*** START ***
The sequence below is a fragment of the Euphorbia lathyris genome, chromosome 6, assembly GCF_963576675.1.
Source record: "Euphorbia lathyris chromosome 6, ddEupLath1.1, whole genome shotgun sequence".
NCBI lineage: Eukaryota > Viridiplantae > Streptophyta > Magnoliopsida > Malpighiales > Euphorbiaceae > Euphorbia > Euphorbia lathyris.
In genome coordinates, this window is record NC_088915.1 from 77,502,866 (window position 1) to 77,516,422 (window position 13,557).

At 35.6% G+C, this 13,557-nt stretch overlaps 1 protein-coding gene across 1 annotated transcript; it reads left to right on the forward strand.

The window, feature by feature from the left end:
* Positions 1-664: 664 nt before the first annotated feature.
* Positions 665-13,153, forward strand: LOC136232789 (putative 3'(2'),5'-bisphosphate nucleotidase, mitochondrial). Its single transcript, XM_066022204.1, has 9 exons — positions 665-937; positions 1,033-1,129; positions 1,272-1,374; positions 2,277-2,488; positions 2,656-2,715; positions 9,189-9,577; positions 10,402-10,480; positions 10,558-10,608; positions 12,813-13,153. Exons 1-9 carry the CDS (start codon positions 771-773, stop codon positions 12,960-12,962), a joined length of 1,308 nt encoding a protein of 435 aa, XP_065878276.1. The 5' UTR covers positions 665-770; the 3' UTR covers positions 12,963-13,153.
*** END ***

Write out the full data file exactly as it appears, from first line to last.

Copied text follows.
The sequence below is a fragment of the Euphorbia lathyris genome, chromosome 6, assembly GCF_963576675.1.
Source record: "Euphorbia lathyris chromosome 6, ddEupLath1.1, whole genome shotgun sequence".
NCBI lineage: Eukaryota > Viridiplantae > Streptophyta > Magnoliopsida > Malpighiales > Euphorbiaceae > Euphorbia > Euphorbia lathyris.
In genome coordinates, this window is record NC_088915.1 from 77,502,866 (window position 1) to 77,516,422 (window position 13,557).

At 35.6% G+C, this 13,557-nt stretch overlaps 1 protein-coding gene across 1 annotated transcript; it reads left to right on the forward strand.

The window, feature by feature from the left end:
* Positions 1-664: 664 nt before the first annotated feature.
* Positions 665-13,153, forward strand: LOC136232789 (putative 3'(2'),5'-bisphosphate nucleotidase, mitochondrial). Its single transcript, XM_066022204.1, has 9 exons — positions 665-937; positions 1,033-1,129; positions 1,272-1,374; positions 2,277-2,488; positions 2,656-2,715; positions 9,189-9,577; positions 10,402-10,480; positions 10,558-10,608; positions 12,813-13,153. Exons 1-9 carry the CDS (start codon positions 771-773, stop codon positions 12,960-12,962), a joined length of 1,308 nt encoding a protein of 435 aa, XP_065878276.1. The 5' UTR covers positions 665-770; the 3' UTR covers positions 12,963-13,153.